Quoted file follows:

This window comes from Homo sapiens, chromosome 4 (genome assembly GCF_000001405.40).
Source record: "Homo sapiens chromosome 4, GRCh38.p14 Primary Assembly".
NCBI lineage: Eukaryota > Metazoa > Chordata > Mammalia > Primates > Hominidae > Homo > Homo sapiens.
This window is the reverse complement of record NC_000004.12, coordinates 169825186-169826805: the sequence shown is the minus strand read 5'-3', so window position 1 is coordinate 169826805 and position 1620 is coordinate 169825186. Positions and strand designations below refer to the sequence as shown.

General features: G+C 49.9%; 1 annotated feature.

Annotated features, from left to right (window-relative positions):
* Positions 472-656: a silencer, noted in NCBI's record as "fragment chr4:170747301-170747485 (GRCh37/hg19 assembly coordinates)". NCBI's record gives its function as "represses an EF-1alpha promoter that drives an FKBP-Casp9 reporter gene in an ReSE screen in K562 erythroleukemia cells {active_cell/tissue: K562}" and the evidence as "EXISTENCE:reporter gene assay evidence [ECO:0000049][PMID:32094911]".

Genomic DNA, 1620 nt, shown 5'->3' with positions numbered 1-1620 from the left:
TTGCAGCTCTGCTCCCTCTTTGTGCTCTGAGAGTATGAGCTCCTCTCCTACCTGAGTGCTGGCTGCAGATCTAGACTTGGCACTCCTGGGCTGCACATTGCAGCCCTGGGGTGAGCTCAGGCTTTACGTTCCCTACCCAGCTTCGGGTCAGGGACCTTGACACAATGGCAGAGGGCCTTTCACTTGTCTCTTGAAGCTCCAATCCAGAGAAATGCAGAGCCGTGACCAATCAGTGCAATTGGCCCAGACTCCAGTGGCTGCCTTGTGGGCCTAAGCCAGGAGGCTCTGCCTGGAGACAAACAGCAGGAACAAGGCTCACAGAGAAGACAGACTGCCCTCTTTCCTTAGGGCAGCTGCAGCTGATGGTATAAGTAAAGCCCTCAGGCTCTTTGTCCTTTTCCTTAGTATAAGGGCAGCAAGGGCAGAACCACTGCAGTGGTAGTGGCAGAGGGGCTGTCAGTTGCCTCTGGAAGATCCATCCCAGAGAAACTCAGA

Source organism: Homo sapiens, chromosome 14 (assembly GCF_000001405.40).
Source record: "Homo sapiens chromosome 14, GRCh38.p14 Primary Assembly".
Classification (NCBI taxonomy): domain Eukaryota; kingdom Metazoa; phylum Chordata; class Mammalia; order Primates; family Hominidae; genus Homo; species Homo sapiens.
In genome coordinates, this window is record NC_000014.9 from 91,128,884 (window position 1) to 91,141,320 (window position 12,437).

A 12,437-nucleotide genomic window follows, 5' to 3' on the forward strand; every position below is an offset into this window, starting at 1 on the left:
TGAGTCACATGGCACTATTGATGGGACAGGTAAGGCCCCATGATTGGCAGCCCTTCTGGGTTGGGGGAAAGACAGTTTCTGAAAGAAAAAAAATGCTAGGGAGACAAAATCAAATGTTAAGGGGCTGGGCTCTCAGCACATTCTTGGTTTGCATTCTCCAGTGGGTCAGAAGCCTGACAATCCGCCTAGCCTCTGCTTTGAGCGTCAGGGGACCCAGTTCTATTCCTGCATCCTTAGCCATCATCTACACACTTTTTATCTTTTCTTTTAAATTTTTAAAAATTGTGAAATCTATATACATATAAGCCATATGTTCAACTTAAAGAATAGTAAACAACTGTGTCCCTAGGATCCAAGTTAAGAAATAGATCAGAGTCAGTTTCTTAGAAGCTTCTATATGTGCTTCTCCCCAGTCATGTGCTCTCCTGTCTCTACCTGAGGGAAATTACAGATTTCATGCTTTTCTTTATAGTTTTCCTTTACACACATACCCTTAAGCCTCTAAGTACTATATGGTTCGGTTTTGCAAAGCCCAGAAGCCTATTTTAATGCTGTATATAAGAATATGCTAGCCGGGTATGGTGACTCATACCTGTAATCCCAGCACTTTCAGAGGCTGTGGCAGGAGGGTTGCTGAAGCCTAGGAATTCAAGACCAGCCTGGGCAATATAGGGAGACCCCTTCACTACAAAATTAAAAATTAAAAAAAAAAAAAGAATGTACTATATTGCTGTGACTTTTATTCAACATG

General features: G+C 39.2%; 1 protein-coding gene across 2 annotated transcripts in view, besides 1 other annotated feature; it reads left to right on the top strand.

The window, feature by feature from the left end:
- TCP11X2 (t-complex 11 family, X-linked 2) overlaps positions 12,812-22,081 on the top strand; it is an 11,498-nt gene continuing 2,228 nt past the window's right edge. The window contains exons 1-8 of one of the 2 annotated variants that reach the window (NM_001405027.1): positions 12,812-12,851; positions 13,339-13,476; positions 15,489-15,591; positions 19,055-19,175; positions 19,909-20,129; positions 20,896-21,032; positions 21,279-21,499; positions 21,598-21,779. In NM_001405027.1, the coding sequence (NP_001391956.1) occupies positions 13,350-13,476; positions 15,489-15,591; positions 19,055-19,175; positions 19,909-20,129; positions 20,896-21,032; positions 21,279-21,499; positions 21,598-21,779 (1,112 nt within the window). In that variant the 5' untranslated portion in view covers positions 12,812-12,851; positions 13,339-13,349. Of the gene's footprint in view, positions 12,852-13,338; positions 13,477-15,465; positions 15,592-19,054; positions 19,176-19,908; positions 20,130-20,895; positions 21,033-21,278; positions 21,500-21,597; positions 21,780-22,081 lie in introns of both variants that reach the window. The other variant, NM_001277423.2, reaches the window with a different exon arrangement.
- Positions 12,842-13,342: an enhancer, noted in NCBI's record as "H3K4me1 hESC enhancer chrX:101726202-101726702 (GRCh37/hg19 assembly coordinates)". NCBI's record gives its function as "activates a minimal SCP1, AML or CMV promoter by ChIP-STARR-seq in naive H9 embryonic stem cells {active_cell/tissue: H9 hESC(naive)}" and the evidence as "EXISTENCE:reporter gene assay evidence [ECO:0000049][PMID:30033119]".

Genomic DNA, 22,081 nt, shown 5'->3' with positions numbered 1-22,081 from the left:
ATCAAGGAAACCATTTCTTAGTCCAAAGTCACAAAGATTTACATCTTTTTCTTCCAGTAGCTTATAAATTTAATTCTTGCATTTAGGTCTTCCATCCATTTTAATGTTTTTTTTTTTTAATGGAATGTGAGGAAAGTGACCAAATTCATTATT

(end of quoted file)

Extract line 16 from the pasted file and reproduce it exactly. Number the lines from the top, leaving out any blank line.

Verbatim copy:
General features: G+C 39.2%; 1 protein-coding gene across 2 annotated transcripts in view, besides 1 other annotated feature; it reads left to right on the top strand.